Saturday, August 9, 2014

Fantasy Football - 4: The Value of Money

Lab Record Type Section


This post is part 4 of a series of number crunching posts I intend on doing on some EPL Fantasy Football data I have. I focus on the value of your money in this one.

Part 1 has the main introduction and some other relevant details and assumptions and things like that. It also has the Dream Team of the Year and Weekly Dream Teams which I shall be referring to frequently.

Relevant Summary of Earlier Parts

I have ignored weekly transfers and wildcards for the most part. This post shall attempt to do justice.


Disclaimer 1:
The guys at the Fantasy Premier League have some formula to determine price rise, and fall. Nobody really know their logic. However, there are quite a few sites that try to use the numbers to reverse engineer what the formula might be and these sites are helpful sometimes if you're looking to make (or avoid losing) a quick buck.

The disclaimer is that in this post the logic is simplified: transfers in/out proportional to price rise/fall. Nothing else matters.

Disclaimer 2:
When you sell a player, you usually get only half the profit. This half-profit is again tricky business and is ignored for the purpose of this post.

The Rise and Fall of Valuations

The chart below classifies players into two groups, one that experienced a price rise in that gameweek, and one that experienced a price fall in that gameweek, and it reports the percent of players which experience a change in price, and the magnitude of the change in price across the gameweeks.

Concentrate on the forwards and midfielders for the moment. There's a fair bit of price discovery going on in the first 12 weeks or so with a sharp surge during weeks 3,4, and 5, just after the transfer window closes. By the looks of it, a fairly diverse group of attackers are ditched by various FPL managers around that time, which results in a bit of a price fall for a high percentage of players, and the income is then invested into a much smaller group, resulting in a high price rise for a small percentage of players. If you can preempt this, which is not impossible since the FPL folks keep updating the figures on the number of transfers in and out for each player, you can make a nice bit of profit.

There are patches of high activity during the rest of the season, probably stemming from events like Aguero returning, rereturning, rerereturning from injury, Ramsey getting injured again, Adam Johnson playing like a man possessed, double gameweeks, etc. but these are probably not systematic.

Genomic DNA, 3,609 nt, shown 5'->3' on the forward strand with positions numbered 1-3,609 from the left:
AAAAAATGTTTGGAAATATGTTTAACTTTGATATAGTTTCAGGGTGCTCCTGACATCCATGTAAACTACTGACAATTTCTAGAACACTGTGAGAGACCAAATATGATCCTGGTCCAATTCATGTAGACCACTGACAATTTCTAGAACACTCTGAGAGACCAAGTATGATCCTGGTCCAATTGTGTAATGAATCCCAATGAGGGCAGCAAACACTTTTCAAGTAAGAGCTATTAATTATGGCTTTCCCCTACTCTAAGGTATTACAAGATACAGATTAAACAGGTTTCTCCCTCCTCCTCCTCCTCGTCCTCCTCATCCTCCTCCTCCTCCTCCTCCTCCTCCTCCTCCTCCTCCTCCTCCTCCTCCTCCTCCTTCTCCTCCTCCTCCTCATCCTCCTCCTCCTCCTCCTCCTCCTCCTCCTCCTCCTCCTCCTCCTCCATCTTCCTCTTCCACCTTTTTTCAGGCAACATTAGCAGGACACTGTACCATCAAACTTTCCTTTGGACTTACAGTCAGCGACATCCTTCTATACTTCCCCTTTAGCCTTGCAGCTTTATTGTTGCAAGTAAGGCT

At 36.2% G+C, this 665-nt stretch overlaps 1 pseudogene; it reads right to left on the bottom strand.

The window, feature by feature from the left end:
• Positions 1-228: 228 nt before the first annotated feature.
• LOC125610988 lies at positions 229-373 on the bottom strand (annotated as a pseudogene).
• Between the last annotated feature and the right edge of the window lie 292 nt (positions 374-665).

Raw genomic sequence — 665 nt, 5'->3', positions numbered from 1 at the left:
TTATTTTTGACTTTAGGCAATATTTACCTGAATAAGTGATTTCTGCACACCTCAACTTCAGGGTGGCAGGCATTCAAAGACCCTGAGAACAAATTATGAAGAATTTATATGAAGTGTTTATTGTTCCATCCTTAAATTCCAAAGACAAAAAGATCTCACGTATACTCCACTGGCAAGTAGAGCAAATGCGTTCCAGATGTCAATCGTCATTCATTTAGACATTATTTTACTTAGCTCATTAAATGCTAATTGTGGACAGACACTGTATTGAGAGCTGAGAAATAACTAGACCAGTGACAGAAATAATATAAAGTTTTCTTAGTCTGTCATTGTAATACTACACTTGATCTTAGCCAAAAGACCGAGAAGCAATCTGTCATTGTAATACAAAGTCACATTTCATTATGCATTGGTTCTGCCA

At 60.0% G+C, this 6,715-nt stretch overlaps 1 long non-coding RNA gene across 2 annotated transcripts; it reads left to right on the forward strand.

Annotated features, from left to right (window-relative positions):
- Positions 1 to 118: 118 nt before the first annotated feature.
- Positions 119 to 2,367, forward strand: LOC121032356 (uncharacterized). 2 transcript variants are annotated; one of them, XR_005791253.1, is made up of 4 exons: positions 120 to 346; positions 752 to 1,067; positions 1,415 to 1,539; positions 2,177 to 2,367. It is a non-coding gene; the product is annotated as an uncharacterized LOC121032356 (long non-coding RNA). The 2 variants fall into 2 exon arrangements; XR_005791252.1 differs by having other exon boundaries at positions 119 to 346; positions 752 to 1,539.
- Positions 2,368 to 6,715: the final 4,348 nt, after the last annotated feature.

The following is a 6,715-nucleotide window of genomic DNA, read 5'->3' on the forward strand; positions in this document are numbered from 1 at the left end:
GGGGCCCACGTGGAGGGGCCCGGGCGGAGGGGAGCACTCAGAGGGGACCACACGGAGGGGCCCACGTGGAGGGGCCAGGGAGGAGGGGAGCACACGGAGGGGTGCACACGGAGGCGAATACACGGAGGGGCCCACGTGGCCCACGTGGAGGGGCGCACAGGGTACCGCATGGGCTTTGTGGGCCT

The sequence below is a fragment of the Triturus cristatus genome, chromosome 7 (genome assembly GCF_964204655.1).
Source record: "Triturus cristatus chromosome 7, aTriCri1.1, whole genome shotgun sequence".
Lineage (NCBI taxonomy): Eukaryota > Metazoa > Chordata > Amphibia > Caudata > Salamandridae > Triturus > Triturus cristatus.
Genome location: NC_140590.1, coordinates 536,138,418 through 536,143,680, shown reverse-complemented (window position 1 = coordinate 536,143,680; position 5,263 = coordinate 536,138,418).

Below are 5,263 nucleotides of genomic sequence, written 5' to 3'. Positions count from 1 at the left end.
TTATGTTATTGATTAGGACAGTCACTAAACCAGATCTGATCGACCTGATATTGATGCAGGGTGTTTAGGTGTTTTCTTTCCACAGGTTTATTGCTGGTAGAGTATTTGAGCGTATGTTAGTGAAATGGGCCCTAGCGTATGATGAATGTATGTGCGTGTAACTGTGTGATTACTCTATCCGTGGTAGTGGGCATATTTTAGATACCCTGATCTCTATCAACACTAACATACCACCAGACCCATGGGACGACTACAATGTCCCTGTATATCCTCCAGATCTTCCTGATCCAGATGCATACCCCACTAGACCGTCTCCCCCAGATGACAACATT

Towards the end of the season, around week 34, is when heavy transfer activity starts again in what are probably last ditch attempts to rescue the season. It is ridiculously easy to get transfers wrong and I won't be surprised if this is of no use at all. More on this in part 5.

The value of defenders and goalkeepers on a whole seem to be a more stable bunch as compared to their colleagues from the other half of the pitch. You can find winners here too, like Coleman, or losers, like Ashley Cole, but that needs transfer smarts and like I mentioned, it's very easy to get transfers wrong. Since most of the rise in valuation is going to come from attacking players you can probably expect better returns from heavy investments in those chaps rather than the defense. You might be one of those who scoff at the importance of the money but you will find out later in the post that it is.

Between weeks 10 and 23, if you look hard, you can also see a left to right staircase kind of a recurring pattern in the percent of players with price fall. It stops around week 23 or 24. This probably indicates how the managers rotate their one free transfer per week across the field, but more importantly it hints at the fact that the winter transfer window, like the summer transfer window, also disrupts the regular transfer patterns, and has a lot of attacking players ditched with the investment pouring into a small bunch. The lack of intensity would probably stem from the fact that around this time, managers already know how everyone else who has been playing already is doing. It is only the new arrivals that are the unknowns.

The smell of wildcards emanates from the transfer activity around transfer windows. More on that in part 5.

Riding the Rising Prices

Based on last year's scores and the prices at the end of the season, within a budget of 82, this would be the Overall Dream Team.

Name Position Team Total Points Price
Julian Speroni Goalkeeper CRY 144 4.80
Jose Fonte Defender SOU 147 5.50
Laurent Koscielny Defender ARS 149 5.50
Per Mertesacker Defender ARS 157 6.20
John Terry Defender CHE 172 6.80
Seamus Coleman Defender EVE 174 6.80
Adam Lallana Midfielder SOU 176 7.90
Gnegneri Yaya Touré Midfielder MCI 235 10.30
Jay Rodriguez Forward SOU 152 6.10
Olivier Giroud Forward ARS 182 8.50
Luis Suárez Forward LIV 293 13.20